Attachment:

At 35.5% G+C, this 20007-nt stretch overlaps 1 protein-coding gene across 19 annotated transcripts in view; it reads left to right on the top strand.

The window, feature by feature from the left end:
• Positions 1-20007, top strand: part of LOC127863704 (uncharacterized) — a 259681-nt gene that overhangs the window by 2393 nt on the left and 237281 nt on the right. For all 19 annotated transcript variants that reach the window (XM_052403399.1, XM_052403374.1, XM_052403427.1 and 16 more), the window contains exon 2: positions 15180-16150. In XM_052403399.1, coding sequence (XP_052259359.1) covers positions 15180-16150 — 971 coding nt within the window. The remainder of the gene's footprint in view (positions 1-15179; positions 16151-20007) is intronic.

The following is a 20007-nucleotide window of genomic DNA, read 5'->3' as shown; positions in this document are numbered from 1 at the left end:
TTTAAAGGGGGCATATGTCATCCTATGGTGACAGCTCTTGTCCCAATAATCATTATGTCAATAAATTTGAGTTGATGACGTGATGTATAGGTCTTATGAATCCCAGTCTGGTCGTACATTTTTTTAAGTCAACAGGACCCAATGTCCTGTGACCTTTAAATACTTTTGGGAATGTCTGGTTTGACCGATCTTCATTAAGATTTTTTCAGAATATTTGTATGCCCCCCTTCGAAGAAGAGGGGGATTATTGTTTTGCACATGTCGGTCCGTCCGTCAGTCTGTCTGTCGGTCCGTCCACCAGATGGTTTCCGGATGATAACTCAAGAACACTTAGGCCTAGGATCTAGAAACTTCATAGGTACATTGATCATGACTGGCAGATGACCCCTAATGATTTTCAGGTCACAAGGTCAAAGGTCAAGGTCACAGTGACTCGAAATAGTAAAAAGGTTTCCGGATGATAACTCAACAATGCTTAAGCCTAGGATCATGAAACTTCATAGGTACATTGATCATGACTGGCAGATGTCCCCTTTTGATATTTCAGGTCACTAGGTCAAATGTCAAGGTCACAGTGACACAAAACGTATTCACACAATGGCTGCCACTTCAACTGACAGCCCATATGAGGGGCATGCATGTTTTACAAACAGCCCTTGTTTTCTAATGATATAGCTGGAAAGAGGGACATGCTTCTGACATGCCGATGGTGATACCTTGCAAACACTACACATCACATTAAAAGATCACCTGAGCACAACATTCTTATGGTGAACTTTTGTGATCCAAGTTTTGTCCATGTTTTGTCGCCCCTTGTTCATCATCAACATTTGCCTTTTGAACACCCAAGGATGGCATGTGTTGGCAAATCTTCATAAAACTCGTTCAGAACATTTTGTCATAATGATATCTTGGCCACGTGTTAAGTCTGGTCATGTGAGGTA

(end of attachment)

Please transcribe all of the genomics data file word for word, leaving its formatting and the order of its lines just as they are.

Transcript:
At 35.5% G+C, this 20007-nt stretch overlaps 1 protein-coding gene across 19 annotated transcripts in view; it reads left to right on the top strand.

The window, feature by feature from the left end:
• Positions 1-20007, top strand: part of LOC127863704 (uncharacterized) — a 259681-nt gene that overhangs the window by 2393 nt on the left and 237281 nt on the right. For all 19 annotated transcript variants that reach the window (XM_052403399.1, XM_052403374.1, XM_052403427.1 and 16 more), the window contains exon 2: positions 15180-16150. In XM_052403399.1, coding sequence (XP_052259359.1) covers positions 15180-16150 — 971 coding nt within the window. The remainder of the gene's footprint in view (positions 1-15179; positions 16151-20007) is intronic.

The following is a 20007-nucleotide window of genomic DNA, read 5'->3' as shown; positions in this document are numbered from 1 at the left end:
TTTAAAGGGGGCATATGTCATCCTATGGTGACAGCTCTTGTCCCAATAATCATTATGTCAATAAATTTGAGTTGATGACGTGATGTATAGGTCTTATGAATCCCAGTCTGGTCGTACATTTTTTTAAGTCAACAGGACCCAATGTCCTGTGACCTTTAAATACTTTTGGGAATGTCTGGTTTGACCGATCTTCATTAAGATTTTTTCAGAATATTTGTATGCCCCCCTTCGAAGAAGAGGGGGATTATTGTTTTGCACATGTCGGTCCGTCCGTCAGTCTGTCTGTCGGTCCGTCCACCAGATGGTTTCCGGATGATAACTCAAGAACACTTAGGCCTAGGATCTAGAAACTTCATAGGTACATTGATCATGACTGGCAGATGACCCCTAATGATTTTCAGGTCACAAGGTCAAAGGTCAAGGTCACAGTGACTCGAAATAGTAAAAAGGTTTCCGGATGATAACTCAACAATGCTTAAGCCTAGGATCATGAAACTTCATAGGTACATTGATCATGACTGGCAGATGTCCCCTTTTGATATTTCAGGTCACTAGGTCAAATGTCAAGGTCACAGTGACACAAAACGTATTCACACAATGGCTGCCACTTCAACTGACAGCCCATATGAGGGGCATGCATGTTTTACAAACAGCCCTTGTTTTCTAATGATATAGCTGGAAAGAGGGACATGCTTCTGACATGCCGATGGTGATACCTTGCAAACACTACACATCACATTAAAAGATCACCTGAGCACAACATTCTTATGGTGAACTTTTGTGATCCAAGTTTTGTCCATGTTTTGTCGCCCCTTGTTCATCATCAACATTTGCCTTTTGAACACCCAAGGATGGCATGTGTTGGCAAATCTTCATAAAACTCGTTCAGAACATTTTGTCATAATGATATCTTGGCCACGTGTTAAGTCTGGTCATGTGAGGTA